Fishing for votes
On the eve of the presidential election of 1932, cowboy humorist Will Rogers suggested that the combatants "go fishing until the election."
The state of campaigning had degenerated so that normally fine people were goaded by their political leeches into saying things they otherwise wouldn't dream of, he opined.
"This country is a thousand times bigger than any (politicians) in it, or any two parties in it. These big politicians are so serious about themselves and their parties," Rogers said.
"This country has gotten to where it is in spite of politics, not by the aid of it."
The very fact that America has managed to survive as much political bunk as it has shows why it is a superior nation, according to Rogers. Some things never change.
So, our saddle-sore philosopher says, the presidential candidates should have a moratorium on their speech-making. Say their piece - then, instead of hanging around calling each other names for more months on end, they should just go fishing until it is over.
"Why, you can do everybody a big favor by going fishing, and you will be surprised," he says, "but the old U.S. will keep right on running while you boys are sitting on the bank."
Danged if Barack Obama didn't come close to doing just that.
I've covered more presidential candidates here than you could shake a stick at - if you could still afford a stick after taxes, the cost of your prescription and your student loan payment.
I've seen every trick in the book. But on his first visit to Storm Lake, Barack Obama decided to go to the lake to speechify.
Perhaps he thought such a backdrop would draw more press paparazzi. Or that being outdoors would make him seem more accessible. Maybe it's cheaper than renting a meeting hall. For whatever reason, had he taken eight steps backward during his speech, he'd have been half submerged in whitecaps.
Not that politicians haven't been waist deep in, um, stuff before.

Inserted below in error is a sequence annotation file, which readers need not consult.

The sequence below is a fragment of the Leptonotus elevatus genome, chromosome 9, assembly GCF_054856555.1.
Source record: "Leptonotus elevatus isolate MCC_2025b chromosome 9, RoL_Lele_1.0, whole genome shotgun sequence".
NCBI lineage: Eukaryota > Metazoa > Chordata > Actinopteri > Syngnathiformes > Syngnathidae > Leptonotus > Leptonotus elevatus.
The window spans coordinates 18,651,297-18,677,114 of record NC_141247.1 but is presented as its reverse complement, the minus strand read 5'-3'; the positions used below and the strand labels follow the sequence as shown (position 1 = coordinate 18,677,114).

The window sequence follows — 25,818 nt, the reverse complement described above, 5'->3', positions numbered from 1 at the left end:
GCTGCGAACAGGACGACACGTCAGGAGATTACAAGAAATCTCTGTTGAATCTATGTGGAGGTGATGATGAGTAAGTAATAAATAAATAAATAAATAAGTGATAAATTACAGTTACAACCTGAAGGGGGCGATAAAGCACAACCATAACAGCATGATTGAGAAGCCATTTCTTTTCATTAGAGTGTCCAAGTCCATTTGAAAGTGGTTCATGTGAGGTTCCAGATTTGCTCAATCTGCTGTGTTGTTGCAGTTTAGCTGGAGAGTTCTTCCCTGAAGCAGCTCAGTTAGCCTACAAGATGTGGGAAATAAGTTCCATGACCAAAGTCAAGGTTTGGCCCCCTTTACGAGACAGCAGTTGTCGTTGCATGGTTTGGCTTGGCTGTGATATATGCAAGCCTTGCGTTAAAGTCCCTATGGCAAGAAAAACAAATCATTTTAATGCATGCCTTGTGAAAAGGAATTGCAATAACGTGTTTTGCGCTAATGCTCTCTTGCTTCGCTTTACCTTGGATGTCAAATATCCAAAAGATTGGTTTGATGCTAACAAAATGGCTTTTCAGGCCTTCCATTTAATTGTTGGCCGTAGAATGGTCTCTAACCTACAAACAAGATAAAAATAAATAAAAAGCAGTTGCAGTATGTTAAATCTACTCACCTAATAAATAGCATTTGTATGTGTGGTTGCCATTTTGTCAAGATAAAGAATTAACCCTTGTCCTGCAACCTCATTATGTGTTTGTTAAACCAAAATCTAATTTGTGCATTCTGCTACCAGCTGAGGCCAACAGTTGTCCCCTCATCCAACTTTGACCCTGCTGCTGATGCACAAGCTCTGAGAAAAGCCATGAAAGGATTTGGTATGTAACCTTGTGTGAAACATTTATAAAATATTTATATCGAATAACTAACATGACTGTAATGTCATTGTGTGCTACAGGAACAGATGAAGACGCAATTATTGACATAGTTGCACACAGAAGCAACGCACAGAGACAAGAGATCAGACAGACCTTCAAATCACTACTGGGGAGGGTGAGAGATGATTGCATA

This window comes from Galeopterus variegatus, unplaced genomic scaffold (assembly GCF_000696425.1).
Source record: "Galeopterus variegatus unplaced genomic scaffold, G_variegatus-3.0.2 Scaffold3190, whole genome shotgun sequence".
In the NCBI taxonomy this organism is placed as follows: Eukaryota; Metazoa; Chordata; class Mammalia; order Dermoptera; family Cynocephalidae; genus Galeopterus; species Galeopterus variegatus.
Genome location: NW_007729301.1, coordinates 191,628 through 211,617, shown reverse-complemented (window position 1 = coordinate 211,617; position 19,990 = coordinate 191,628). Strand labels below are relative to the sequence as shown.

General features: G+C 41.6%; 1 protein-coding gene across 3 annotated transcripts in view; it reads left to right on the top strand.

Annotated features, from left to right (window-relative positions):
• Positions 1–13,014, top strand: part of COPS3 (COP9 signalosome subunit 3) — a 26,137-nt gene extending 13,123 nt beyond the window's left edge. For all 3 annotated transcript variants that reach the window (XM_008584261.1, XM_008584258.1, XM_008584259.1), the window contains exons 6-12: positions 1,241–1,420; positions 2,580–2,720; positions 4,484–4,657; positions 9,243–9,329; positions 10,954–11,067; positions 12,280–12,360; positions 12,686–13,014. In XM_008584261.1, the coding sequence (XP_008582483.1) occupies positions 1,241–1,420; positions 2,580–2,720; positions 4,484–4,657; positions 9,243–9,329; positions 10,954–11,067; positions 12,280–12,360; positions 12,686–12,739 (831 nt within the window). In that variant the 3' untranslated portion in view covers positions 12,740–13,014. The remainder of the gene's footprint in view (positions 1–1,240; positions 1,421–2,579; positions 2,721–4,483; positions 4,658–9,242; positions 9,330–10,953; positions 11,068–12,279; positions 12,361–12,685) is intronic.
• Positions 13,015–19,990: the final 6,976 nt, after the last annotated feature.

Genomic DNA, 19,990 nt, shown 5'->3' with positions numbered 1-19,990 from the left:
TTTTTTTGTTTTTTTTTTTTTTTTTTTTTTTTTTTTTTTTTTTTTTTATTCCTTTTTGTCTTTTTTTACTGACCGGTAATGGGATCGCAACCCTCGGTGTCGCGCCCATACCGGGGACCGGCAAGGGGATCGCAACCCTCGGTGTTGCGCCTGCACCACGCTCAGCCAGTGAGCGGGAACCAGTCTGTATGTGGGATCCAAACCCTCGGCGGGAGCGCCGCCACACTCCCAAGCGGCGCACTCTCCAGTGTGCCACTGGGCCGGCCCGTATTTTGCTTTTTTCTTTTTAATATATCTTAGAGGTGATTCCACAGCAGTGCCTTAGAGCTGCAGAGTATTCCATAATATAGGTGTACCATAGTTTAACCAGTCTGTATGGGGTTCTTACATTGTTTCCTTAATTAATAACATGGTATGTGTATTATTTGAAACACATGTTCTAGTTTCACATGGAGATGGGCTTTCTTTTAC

I kind of like Bam's idea. I'm a lakefront sort of guy myself, and sitting in hot, dim auditoriums listening to lengthy political rhetoric is only slightly less appealing to me than undergoing a double root canal while Barry Manilow's "Copacabana" plays ceaselessly over the dentist's office speakers.
Here is every candidate's speech made in Iowa during my lifetime, in a nutshell.
"Cut your taxes... health care for everyone... affordable college educations... ethanol and wind power... small family farmers... money for schools... yadablahblah... I'll change everything that's wrong with Washington if only you vote for me."
Obama could have said that he eats kittens and spits in grandma's apple pie, and I could smile through it as long as I'm out basking in the sun and the warm breeze with the gulls wheeling overhead and the sound of the waves hitting shore.
The only fishing the guy did during his visit in Storm Lake, of course, was for votes. To say he pulled in his limit would be like saying Jonah once got a nibble.
Over five hundred people in the middle of a work/school day came to that event. I've seen a presidential candidate draw a mob of exactly three in this town, and that was with free cookies. To hold the attention of that many on anything, at least without a juicy scandal as bait, is impressive.
What is it about this guy? Others have done much more, much longer, in politics. His talking points aren't all that different from other Democrats or even many Republicans. Like the rest, he promises things without much detail on how he's going to pay for them (universal health care revolution within four years.)
I've read his stuff and seen him on TV, but you do really have to watch him in person. He does capture a room, maybe even a lake.
Whatever "It" is, it may not necessarily translate into a successful presidency, but it certainly makes plain that a great many people seem to desperately long for a change from where we have been lately - something, anything new.
In places like Storm Lake, Iowa, people don't tend to rush to decisions over pretty words. I expect that many are still undecided. On our lakefront, Obama sure has a knack for verbally casting a lure, but we haven't yet climbed in his boat as our final choice for fishing buddy through the choppy political waters, at least not until we see if we can really count on him to get us to the dock in a storm.
He talks about "hope" to no end, as if that word is somehow a life preserver to our already campaign-weary ears. Hope keeps us believing that we need not be at war forever, that better care for our parents and better schools for our kids are not just words swamping us amid the tsunami of political bullcrap.
We are drawn to listen, whether we are political friend or enemy of the man. We are curious. Hope, in fishin' and politics, is what keeps us going.
Is this the false kind, like an imagined tug at the bobber on a long September day without a walleye in sight? Or will there turn out to be something real below the surface this time?
I doubt the candidates will go fishing until the election, any more than Hoover did back when. Only time will tell if we came up with something down by the lake.
* Contact the editor at firstname.lastname@example.org